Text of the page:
• Tom Moody | Tue May 13th 2008 2:57 p.m.
      I think the test should be something like the old Hustler "peter meter" for rating pr0n (or its female equivalent--need some help here). The higher the biological rating the more like 4chan it is. You are playing with bandwidth fire when you cross over to that industry (as you apparently found out). I've spent several years avoiding links from those sites while trying to be as "free as I want to be."
      • marc garrett | Tue May 13th 2008 6:21 p.m.
        Of course you are right, but one should push things to see what happens...
  • Damon Zucconi | Tue May 13th 2008 1:26 p.m.
    How come it feels like THIS is the genre instead of what everyone agreed on?"

    in my mind a shift occurs when there is a move from highly 'fragile' and [technologically] complex situations to things composed of much more autonomous and portable 'bounded media objects' (youtube embeds, etc...).
  • Suze Rotolo | Tue May 13th 2008 2:19 p.m.
    "we all had something to say, not something to sell."
  • Tom Moody | Tue May 13th 2008 9:49 p.m.
    Damon,
    "fragile," as in, many dead links?

    It's funny/sad to see what happened to some of those (e.g., netomat).

    Looking back at my own blog posts about "net art" ca. 2001 bounded media objects were what grabbed me. See, e.g., a post on Michael Ensdorf's piece "Momentary Distractions" http://www.digitalmediatree.com/artifax/?4140
    It has vanished so I'll try to describe it:

    Grids of quicktimes fill the screen. Each QT is a shot of an individual in a crowd or street scene (or an unknown official at a public podium) at the moment that person notices he or she is being filmed (hence their momentary distraction from whatever they are doing). There were about ten people caught this way, one person per page. The grid on each page was multiple repetitions of the same shot of the person noticing the camera but with slightly different start times so there was a kind of ripple down the page. It would have fit right in with your second group, minus the cheeky humor of most of those. The only thing connecting it to your first group was that it was hosted on a university site rather than linked to by a blog. The vids loaded quickly. As I recall they could play on different video formats.

    It seems to me everything was from media sources so it was arranged found footage.
  • Eric Dymond | Wed May 14th 2008 1:53 a.m.
    so I am trying to get a grasp of whats going on here, something that started with Eryk's post re Rhizome and 4chan but I have the feeling it was appropriated by a guy named Tom Moody, who I don't know from Adam and has a grief with Whid/River who can be a pain in the ass, but I always come around and think they are at least in time, and well anyways as this rambles forward can I appropriate the post, focus it on my own work and walk away without being accused of trolling.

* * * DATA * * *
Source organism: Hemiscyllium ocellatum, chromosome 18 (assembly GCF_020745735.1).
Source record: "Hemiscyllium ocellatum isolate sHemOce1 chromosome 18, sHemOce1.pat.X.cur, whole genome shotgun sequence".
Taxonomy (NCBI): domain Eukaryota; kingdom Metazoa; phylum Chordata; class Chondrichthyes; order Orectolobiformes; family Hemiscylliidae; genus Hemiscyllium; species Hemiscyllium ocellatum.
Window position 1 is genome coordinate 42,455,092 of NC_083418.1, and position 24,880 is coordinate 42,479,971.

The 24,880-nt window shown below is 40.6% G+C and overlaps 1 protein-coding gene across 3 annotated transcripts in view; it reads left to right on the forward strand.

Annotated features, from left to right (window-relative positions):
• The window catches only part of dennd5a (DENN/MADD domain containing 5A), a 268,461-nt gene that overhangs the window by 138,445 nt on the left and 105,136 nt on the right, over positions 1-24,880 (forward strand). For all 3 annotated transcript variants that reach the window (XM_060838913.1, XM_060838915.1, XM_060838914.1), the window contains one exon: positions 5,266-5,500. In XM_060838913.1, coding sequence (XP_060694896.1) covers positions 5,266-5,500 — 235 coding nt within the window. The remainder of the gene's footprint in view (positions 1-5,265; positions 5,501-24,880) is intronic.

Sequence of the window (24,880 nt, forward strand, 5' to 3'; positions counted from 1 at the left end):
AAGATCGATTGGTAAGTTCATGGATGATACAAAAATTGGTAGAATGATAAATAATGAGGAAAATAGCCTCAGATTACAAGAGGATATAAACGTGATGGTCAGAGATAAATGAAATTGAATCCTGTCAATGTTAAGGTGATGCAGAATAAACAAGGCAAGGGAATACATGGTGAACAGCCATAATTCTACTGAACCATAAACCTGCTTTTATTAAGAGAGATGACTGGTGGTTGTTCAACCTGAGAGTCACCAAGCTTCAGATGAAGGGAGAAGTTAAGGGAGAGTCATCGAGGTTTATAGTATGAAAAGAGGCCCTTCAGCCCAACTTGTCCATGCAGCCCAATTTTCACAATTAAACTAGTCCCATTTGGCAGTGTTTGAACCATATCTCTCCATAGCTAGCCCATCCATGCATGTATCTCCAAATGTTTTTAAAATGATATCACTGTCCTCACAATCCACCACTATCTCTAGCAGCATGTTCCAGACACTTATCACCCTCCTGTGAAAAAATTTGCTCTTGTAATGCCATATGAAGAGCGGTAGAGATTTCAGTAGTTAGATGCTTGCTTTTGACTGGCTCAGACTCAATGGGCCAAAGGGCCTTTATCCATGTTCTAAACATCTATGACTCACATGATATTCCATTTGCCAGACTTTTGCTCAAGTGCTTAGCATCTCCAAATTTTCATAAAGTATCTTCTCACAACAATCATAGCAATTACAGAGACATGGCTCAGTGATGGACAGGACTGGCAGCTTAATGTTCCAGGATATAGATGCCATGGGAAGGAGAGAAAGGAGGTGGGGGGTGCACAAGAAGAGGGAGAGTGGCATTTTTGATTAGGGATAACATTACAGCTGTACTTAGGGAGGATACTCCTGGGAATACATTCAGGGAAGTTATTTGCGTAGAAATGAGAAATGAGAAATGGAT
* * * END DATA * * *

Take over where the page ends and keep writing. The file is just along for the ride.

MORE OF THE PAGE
Then I go, "hey this ain't C-Theory" but..., if Badiou, Virillio and Zizek died tomorrow would it affect my life style, and I have to say "NO" because this is a runon sentence (but it isn't set theory or Being and Essence, or dromophobic) and it doesn't require any affirmation from new to be dead theorists, but I stll wonder, can anyone tell me who Tom Moody is and why does it matter that Rhizome has changed over the years, because god knows TWhid is is still as vernucular as he always was and Rachel Greene is still missing in action.
    Remember>>>>?
  • Tom Moody | Wed May 14th 2008 1:20 p.m.
    Several people in this thread will be participating in a Rhizome panel next month on Net Aesthetics 2.0, including at least one person Eric Dymond has never heard of. I learned a lot and appreciate hearing others' thoughts.
    • eryk | Wed May 14th 2008 2:17 p.m.
      Forgive my inability to search for things on the internet, but when and where is the Net Aesthetics 2.0 conference gonna be? I may be in NYC to look at the Whitney Bienniel's explanations of Artwork, which I hear is really funny this year, and if I can make the two coincide I will make it so.
      • MTAA | Wed May 14th 2008 3:10 p.m.
        June 6th, it would be great if you were there Eryk!

        M.River and I are already working on Net Aesthetics 2.2 so you should really wait until we release that to upgrade BTW.
  • Tracky | Wed May 14th 2008 3:48 p.m.
    Sucks I'm missing the panel
    image
  • Tom Moody | Thu May 15th 2008 1:39 a.m.
    Tracky and M.River above:

    Tracky quote: “And even though it's clear by now that net.art doesn't equal today's net art and the rules are that there are no rules and uncool is the new cool and all that”

    M.River reply: Yeah, I think that is where I kinda sta[r]ted with all this in my mind. They don’t equal but then again they are not that different. I’m just trying to figure some of the “ifs” and “thens”.


    What? To the extent this exchange can be parsed, it seems like a descent into mushy relativism.